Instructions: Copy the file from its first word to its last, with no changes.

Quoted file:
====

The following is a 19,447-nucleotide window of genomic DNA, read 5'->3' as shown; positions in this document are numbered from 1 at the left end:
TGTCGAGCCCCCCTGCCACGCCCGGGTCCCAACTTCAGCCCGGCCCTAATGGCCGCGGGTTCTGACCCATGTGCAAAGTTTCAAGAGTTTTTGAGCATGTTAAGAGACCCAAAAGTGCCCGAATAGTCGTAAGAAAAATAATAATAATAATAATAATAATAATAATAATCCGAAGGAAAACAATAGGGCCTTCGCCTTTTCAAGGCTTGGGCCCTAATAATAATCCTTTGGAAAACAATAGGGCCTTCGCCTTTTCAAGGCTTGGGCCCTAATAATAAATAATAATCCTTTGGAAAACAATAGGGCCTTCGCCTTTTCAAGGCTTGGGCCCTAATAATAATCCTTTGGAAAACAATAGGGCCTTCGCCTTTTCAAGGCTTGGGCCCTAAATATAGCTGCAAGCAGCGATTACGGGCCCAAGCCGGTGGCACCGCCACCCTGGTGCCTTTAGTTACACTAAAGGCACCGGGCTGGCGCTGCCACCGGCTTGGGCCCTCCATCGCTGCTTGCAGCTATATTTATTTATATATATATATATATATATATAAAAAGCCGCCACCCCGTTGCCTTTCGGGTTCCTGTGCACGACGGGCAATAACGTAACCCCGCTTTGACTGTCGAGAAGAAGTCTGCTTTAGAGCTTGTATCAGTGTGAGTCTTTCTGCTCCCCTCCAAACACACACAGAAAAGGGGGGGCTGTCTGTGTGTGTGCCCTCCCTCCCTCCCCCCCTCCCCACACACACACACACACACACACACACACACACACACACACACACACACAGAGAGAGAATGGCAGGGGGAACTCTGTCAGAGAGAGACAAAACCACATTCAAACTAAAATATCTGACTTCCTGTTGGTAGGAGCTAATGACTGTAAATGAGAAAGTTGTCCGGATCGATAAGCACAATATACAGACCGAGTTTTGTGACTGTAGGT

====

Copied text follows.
The following is a 19,447-nucleotide window of genomic DNA, read 5'->3' as shown; positions in this document are numbered from 1 at the left end:
TGTCGAGCCCCCCTGCCACGCCCGGGTCCCAACTTCAGCCCGGCCCTAATGGCCGCGGGTTCTGACCCATGTGCAAAGTTTCAAGAGTTTTTGAGCATGTTAAGAGACCCAAAAGTGCCCGAATAGTCGTAAGAAAAATAATAATAATAATAATAATAATAATAATAATCCGAAGGAAAACAATAGGGCCTTCGCCTTTTCAAGGCTTGGGCCCTAATAATAATCCTTTGGAAAACAATAGGGCCTTCGCCTTTTCAAGGCTTGGGCCCTAATAATAAATAATAATCCTTTGGAAAACAATAGGGCCTTCGCCTTTTCAAGGCTTGGGCCCTAATAATAATCCTTTGGAAAACAATAGGGCCTTCGCCTTTTCAAGGCTTGGGCCCTAAATATAGCTGCAAGCAGCGATTACGGGCCCAAGCCGGTGGCACCGCCACCCTGGTGCCTTTAGTTACACTAAAGGCACCGGGCTGGCGCTGCCACCGGCTTGGGCCCTCCATCGCTGCTTGCAGCTATATTTATTTATATATATATATATATATATATAAAAAGCCGCCACCCCGTTGCCTTTCGGGTTCCTGTGCACGACGGGCAATAACGTAACCCCGCTTTGACTGTCGAGAAGAAGTCTGCTTTAGAGCTTGTATCAGTGTGAGTCTTTCTGCTCCCCTCCAAACACACACAGAAAAGGGGGGGCTGTCTGTGTGTGTGCCCTCCCTCCCTCCCCCCCTCCCCACACACACACACACACACACACACACACACACACACACACACACACACAGAGAGAGAATGGCAGGGGGAACTCTGTCAGAGAGAGACAAAACCACATTCAAACTAAAATATCTGACTTCCTGTTGGTAGGAGCTAATGACTGTAAATGAGAAAGTTGTCCGGATCGATAAGCACAATATACAGACCGAGTTTTGTGACTGTAGGT